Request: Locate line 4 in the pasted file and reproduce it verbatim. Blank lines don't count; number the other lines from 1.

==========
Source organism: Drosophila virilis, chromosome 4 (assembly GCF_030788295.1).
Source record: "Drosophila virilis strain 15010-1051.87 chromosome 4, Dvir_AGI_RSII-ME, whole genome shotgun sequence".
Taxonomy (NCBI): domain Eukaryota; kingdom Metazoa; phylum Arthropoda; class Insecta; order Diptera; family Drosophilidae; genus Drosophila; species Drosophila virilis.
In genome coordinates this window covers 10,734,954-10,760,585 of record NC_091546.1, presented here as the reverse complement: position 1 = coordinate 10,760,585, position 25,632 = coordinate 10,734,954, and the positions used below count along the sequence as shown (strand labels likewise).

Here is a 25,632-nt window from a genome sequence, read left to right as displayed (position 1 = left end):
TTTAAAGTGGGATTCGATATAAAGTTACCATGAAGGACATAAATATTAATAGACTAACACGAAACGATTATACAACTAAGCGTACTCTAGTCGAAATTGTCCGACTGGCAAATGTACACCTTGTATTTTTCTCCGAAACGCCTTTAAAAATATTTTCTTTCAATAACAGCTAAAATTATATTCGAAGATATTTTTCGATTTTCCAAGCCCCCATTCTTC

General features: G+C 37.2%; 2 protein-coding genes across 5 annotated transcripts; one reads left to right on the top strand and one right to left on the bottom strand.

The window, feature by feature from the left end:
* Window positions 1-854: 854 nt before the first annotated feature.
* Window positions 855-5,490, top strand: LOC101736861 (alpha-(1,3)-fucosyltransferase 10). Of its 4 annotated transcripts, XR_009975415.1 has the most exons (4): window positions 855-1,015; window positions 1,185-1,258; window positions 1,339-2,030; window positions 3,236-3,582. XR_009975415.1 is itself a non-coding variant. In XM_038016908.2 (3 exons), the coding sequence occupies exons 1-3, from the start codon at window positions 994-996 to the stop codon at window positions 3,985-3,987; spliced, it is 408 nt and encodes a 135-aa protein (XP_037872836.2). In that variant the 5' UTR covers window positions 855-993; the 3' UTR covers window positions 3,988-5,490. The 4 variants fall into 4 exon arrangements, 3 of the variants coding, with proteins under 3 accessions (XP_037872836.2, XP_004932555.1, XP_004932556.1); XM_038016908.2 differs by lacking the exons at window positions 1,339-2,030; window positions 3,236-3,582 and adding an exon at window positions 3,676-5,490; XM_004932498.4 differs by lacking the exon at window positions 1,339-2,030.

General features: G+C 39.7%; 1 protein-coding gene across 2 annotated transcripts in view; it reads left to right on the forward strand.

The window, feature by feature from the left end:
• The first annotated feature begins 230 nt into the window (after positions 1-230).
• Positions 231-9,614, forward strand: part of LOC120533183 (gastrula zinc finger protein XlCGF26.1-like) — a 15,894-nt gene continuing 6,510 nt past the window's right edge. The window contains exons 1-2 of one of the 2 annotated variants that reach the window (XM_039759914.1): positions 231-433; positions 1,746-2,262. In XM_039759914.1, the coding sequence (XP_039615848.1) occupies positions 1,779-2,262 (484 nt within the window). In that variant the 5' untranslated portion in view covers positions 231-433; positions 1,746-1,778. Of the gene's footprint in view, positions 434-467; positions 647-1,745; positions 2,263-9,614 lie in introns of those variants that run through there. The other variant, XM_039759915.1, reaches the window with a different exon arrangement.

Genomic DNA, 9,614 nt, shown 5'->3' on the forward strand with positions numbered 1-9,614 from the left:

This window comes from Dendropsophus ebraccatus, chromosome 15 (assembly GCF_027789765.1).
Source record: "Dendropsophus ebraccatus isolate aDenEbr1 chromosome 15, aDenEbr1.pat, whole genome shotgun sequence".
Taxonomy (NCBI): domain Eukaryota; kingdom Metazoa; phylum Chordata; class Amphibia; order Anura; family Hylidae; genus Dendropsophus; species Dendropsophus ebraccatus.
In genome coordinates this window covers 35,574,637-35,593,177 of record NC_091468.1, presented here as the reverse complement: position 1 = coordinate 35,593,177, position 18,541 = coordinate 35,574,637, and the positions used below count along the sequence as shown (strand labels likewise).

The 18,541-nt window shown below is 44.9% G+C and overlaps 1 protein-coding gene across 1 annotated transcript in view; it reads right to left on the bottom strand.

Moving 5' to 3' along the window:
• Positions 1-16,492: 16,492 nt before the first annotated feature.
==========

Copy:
In genome coordinates this window covers 10,734,954-10,760,585 of record NC_091546.1, presented here as the reverse complement: position 1 = coordinate 10,760,585, position 25,632 = coordinate 10,734,954, and the positions used below count along the sequence as shown (strand labels likewise).